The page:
This was also pointed out to me in person by the assistant at the Microsoft Store when I bought it. On the one hand it would be quite nice to have a finished version of Office, but I certainly didn't feel misled when I bought it. Not that I disagree with you that Microsoft should have released a final version, but I guess the priority was to get something out ASAP.
To pose what will surely be a controversial question here: if Apple can get away with selling Siri as a core feature whilst it's in beta, why can't Microsoft do the same with Office?
I heard the Siri comparison brought up on a podcast I listen to (something on 5by5, don't remember which show). The theory they mentioned was that while Siri was certainly the feature they really marketed for that revision, it wasn't the core feature.
So a more apt comparison may be if the iPhone shipped with a buggy phone app that got updated day one, but that's not quite an apples to apples comparison. And Siri was a big reason people bought the 4S, just like Offixe is a big reason to buy Surface.
With Google, that's just their MO. They release early and often, that's just part of their experience. Apple (to my memory) hasn't done that historically, but seems to be going it more lately. Siri is the obvious example. OS X 10.0 could be considered a beta, but it didn't even boot by default on the computers it was pre-installed on. The new maps and Final Cut Pro x could be argued to be beta too.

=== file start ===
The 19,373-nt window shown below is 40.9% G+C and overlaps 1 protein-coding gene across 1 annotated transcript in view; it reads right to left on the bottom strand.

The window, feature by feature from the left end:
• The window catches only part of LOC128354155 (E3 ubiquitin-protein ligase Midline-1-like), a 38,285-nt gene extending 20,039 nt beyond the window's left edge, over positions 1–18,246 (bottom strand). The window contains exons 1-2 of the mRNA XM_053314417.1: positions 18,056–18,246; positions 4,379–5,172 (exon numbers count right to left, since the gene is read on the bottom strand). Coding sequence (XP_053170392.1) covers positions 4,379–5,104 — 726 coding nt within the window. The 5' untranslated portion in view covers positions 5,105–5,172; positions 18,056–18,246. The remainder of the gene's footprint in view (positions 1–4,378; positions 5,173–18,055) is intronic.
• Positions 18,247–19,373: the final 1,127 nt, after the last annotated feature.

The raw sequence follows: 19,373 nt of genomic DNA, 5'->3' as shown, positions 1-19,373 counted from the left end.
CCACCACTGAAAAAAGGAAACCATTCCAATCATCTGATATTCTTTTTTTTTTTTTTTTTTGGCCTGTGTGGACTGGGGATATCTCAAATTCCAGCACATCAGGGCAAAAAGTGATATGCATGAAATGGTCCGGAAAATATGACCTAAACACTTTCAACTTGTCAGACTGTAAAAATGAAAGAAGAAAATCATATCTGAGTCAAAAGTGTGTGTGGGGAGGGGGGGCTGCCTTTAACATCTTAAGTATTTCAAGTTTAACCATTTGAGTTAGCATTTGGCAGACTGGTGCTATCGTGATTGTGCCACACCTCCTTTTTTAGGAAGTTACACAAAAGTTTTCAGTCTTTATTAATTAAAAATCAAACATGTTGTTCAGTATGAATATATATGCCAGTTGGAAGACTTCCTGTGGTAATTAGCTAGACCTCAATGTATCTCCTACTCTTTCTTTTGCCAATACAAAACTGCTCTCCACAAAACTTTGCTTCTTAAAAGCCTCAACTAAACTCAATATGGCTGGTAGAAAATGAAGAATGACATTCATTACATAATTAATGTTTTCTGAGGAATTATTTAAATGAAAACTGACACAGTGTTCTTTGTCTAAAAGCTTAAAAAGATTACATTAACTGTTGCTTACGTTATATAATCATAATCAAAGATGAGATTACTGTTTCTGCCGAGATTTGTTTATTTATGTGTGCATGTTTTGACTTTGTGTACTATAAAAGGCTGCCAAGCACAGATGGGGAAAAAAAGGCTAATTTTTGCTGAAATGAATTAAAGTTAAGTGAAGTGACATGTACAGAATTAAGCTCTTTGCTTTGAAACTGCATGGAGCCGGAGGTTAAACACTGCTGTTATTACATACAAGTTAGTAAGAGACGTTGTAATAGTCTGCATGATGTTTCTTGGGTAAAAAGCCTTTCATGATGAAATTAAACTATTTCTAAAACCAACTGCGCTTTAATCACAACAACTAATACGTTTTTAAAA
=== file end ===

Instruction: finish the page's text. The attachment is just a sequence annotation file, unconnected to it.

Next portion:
I guess it's becoming more common, which is kinda sad.
This update is already available and will be pushed out automatically in November.
What was even more depressing was to see the resulting product. Apart from the speed issues, which seem to be resolved, should we really be cheered to see this bloated abomination run on yet another platform, to crank out more documents only readable by installing the same bloated abomination on your own machine?
The image that came to my mind on seeing word running in all its desktoppy glory was "a boot stomping on a human face, forever".
Too bad, because he had already fallen in love with the software, going so far as to opine that the Surface RT "doesn’t just compete with the iPad – it bypasses the iPad in many ways that are significant and valuable for me."
Nitpick: He fell in love with the hardware, the software is the part he didn't like. That was his complaint.
And: No matter if an update was available on the first day. For a major release like that it shouldn't have come to this in the first place.